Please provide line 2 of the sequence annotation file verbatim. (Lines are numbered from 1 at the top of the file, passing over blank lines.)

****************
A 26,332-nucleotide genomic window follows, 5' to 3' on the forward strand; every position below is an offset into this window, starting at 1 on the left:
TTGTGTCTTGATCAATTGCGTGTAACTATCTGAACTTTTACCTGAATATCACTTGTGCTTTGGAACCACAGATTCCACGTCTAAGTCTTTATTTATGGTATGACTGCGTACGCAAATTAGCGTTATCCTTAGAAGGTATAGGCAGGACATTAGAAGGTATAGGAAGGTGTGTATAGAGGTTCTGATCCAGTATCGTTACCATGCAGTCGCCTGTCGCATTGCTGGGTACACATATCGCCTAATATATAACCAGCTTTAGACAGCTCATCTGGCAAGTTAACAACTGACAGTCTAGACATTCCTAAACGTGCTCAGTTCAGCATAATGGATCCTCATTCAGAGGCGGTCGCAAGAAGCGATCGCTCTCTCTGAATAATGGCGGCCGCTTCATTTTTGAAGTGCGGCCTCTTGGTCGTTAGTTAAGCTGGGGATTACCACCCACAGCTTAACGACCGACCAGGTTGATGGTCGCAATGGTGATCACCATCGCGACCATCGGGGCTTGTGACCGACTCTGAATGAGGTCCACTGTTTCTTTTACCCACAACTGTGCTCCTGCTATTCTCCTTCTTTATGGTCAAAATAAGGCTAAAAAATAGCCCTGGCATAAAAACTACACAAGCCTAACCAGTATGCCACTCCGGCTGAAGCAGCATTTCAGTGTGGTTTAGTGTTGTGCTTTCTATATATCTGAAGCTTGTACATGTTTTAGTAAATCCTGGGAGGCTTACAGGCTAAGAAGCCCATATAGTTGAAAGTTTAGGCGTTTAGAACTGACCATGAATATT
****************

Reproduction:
TTGTGTCTTGATCAATTGCGTGTAACTATCTGAACTTTTACCTGAATATCACTTGTGCTTTGGAACCACAGATTCCACGTCTAAGTCTTTATTTATGGTATGACTGCGTACGCAAATTAGCGTTATCCTTAGAAGGTATAGGCAGGACATTAGAAGGTATAGGAAGGTGTGTATAGAGGTTCTGATCCAGTATCGTTACCATGCAGTCGCCTGTCGCATTGCTGGGTACACATATCGCCTAATATATAACCAGCTTTAGACAGCTCATCTGGCAAGTTAACAACTGACAGTCTAGACATTCCTAAACGTGCTCAGTTCAGCATAATGGATCCTCATTCAGAGGCGGTCGCAAGAAGCGATCGCTCTCTCTGAATAATGGCGGCCGCTTCATTTTTGAAGTGCGGCCTCTTGGTCGTTAGTTAAGCTGGGGATTACCACCCACAGCTTAACGACCGACCAGGTTGATGGTCGCAATGGTGATCACCATCGCGACCATCGGGGCTTGTGACCGACTCTGAATGAGGTCCACTGTTTCTTTTACCCACAACTGTGCTCCTGCTATTCTCCTTCTTTATGGTCAAAATAAGGCTAAAAAATAGCCCTGGCATAAAAACTACACAAGCCTAACCAGTATGCCACTCCGGCTGAAGCAGCATTTCAGTGTGGTTTAGTGTTGTGCTTTCTATATATCTGAAGCTTGTACATGTTTTAGTAAATCCTGGGAGGCTTACAGGCTAAGAAGCCCATATAGTTGAAAGTTTAGGCGTTTAGAACTGACCATGAATATT